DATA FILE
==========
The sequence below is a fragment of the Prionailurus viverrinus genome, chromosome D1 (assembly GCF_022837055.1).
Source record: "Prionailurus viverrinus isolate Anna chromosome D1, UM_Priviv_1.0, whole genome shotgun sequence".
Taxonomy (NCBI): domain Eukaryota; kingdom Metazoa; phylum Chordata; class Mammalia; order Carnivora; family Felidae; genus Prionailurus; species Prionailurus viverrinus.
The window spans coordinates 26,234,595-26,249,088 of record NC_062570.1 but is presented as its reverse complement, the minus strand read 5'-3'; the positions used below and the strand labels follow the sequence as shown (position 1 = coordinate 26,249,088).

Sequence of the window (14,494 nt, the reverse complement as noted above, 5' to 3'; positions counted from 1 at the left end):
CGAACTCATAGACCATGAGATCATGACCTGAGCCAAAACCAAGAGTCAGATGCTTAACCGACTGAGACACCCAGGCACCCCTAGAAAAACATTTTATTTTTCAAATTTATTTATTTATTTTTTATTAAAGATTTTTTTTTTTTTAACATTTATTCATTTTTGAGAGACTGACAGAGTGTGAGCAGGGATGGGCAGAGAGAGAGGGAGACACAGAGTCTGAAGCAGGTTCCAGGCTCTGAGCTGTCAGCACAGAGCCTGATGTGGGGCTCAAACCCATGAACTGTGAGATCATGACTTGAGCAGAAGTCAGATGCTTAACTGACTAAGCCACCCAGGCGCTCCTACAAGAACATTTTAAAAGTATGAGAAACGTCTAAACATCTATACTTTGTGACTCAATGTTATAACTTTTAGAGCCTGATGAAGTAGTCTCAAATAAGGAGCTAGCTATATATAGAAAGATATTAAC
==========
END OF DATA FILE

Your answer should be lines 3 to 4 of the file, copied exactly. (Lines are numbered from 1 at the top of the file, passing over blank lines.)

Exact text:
Taxonomy (NCBI): domain Eukaryota; kingdom Metazoa; phylum Chordata; class Mammalia; order Carnivora; family Felidae; genus Prionailurus; species Prionailurus viverrinus.
The window spans coordinates 26,234,595-26,249,088 of record NC_062570.1 but is presented as its reverse complement, the minus strand read 5'-3'; the positions used below and the strand labels follow the sequence as shown (position 1 = coordinate 26,249,088).